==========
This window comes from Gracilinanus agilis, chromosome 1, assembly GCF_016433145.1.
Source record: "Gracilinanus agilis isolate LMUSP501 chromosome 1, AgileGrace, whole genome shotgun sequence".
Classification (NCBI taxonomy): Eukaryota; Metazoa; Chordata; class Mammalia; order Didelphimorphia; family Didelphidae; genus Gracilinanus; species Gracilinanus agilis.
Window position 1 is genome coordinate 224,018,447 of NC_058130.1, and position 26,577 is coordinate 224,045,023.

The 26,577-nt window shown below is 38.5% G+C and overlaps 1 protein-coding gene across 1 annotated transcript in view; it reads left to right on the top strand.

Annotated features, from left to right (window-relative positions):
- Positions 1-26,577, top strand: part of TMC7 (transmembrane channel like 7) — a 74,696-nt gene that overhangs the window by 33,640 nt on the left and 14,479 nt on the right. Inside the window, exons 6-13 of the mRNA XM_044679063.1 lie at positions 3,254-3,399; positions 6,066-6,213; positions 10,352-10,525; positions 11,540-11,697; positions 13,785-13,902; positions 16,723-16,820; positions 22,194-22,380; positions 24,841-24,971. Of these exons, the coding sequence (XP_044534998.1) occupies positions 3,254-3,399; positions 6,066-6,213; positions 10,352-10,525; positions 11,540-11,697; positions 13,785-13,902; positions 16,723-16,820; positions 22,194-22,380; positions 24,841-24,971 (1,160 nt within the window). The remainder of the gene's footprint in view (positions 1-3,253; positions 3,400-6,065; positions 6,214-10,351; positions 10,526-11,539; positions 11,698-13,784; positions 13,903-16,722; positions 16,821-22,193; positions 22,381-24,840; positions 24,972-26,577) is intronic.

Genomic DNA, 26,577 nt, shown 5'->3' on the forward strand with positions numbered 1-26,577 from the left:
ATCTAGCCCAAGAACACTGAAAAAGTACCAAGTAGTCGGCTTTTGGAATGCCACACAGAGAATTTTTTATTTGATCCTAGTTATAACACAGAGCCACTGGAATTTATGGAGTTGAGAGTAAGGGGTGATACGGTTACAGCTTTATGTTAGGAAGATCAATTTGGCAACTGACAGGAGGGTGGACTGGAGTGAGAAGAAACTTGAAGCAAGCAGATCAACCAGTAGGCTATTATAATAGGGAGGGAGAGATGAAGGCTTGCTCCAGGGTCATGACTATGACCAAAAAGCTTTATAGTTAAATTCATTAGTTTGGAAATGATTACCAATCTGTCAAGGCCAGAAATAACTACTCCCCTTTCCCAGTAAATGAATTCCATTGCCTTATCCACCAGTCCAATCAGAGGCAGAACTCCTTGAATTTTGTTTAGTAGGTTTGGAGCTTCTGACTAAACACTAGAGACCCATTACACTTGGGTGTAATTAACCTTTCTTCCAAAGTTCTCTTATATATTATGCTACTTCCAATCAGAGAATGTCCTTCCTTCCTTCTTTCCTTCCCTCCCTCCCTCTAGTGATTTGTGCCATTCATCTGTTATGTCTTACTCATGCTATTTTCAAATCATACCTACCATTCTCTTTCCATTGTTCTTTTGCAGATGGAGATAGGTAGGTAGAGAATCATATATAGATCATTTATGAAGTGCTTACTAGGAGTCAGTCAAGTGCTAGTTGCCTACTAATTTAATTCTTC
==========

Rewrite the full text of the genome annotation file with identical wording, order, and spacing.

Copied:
This window comes from Gracilinanus agilis, chromosome 1, assembly GCF_016433145.1.
Source record: "Gracilinanus agilis isolate LMUSP501 chromosome 1, AgileGrace, whole genome shotgun sequence".
Classification (NCBI taxonomy): Eukaryota; Metazoa; Chordata; class Mammalia; order Didelphimorphia; family Didelphidae; genus Gracilinanus; species Gracilinanus agilis.
Window position 1 is genome coordinate 224,018,447 of NC_058130.1, and position 26,577 is coordinate 224,045,023.

The 26,577-nt window shown below is 38.5% G+C and overlaps 1 protein-coding gene across 1 annotated transcript in view; it reads left to right on the top strand.

Annotated features, from left to right (window-relative positions):
- Positions 1-26,577, top strand: part of TMC7 (transmembrane channel like 7) — a 74,696-nt gene that overhangs the window by 33,640 nt on the left and 14,479 nt on the right. Inside the window, exons 6-13 of the mRNA XM_044679063.1 lie at positions 3,254-3,399; positions 6,066-6,213; positions 10,352-10,525; positions 11,540-11,697; positions 13,785-13,902; positions 16,723-16,820; positions 22,194-22,380; positions 24,841-24,971. Of these exons, the coding sequence (XP_044534998.1) occupies positions 3,254-3,399; positions 6,066-6,213; positions 10,352-10,525; positions 11,540-11,697; positions 13,785-13,902; positions 16,723-16,820; positions 22,194-22,380; positions 24,841-24,971 (1,160 nt within the window). The remainder of the gene's footprint in view (positions 1-3,253; positions 3,400-6,065; positions 6,214-10,351; positions 10,526-11,539; positions 11,698-13,784; positions 13,903-16,722; positions 16,821-22,193; positions 22,381-24,840; positions 24,972-26,577) is intronic.

Genomic DNA, 26,577 nt, shown 5'->3' on the forward strand with positions numbered 1-26,577 from the left:
ATCTAGCCCAAGAACACTGAAAAAGTACCAAGTAGTCGGCTTTTGGAATGCCACACAGAGAATTTTTTATTTGATCCTAGTTATAACACAGAGCCACTGGAATTTATGGAGTTGAGAGTAAGGGGTGATACGGTTACAGCTTTATGTTAGGAAGATCAATTTGGCAACTGACAGGAGGGTGGACTGGAGTGAGAAGAAACTTGAAGCAAGCAGATCAACCAGTAGGCTATTATAATAGGGAGGGAGAGATGAAGGCTTGCTCCAGGGTCATGACTATGACCAAAAAGCTTTATAGTTAAATTCATTAGTTTGGAAATGATTACCAATCTGTCAAGGCCAGAAATAACTACTCCCCTTTCCCAGTAAATGAATTCCATTGCCTTATCCACCAGTCCAATCAGAGGCAGAACTCCTTGAATTTTGTTTAGTAGGTTTGGAGCTTCTGACTAAACACTAGAGACCCATTACACTTGGGTGTAATTAACCTTTCTTCCAAAGTTCTCTTATATATTATGCTACTTCCAATCAGAGAATGTCCTTCCTTCCTTCTTTCCTTCCCTCCCTCCCTCTAGTGATTTGTGCCATTCATCTGTTATGTCTTACTCATGCTATTTTCAAATCATACCTACCATTCTCTTTCCATTGTTCTTTTGCAGATGGAGATAGGTAGGTAGAGAATCATATATAGATCATTTATGAAGTGCTTACTAGGAGTCAGTCAAGTGCTAGTTGCCTACTAATTTAATTCTTC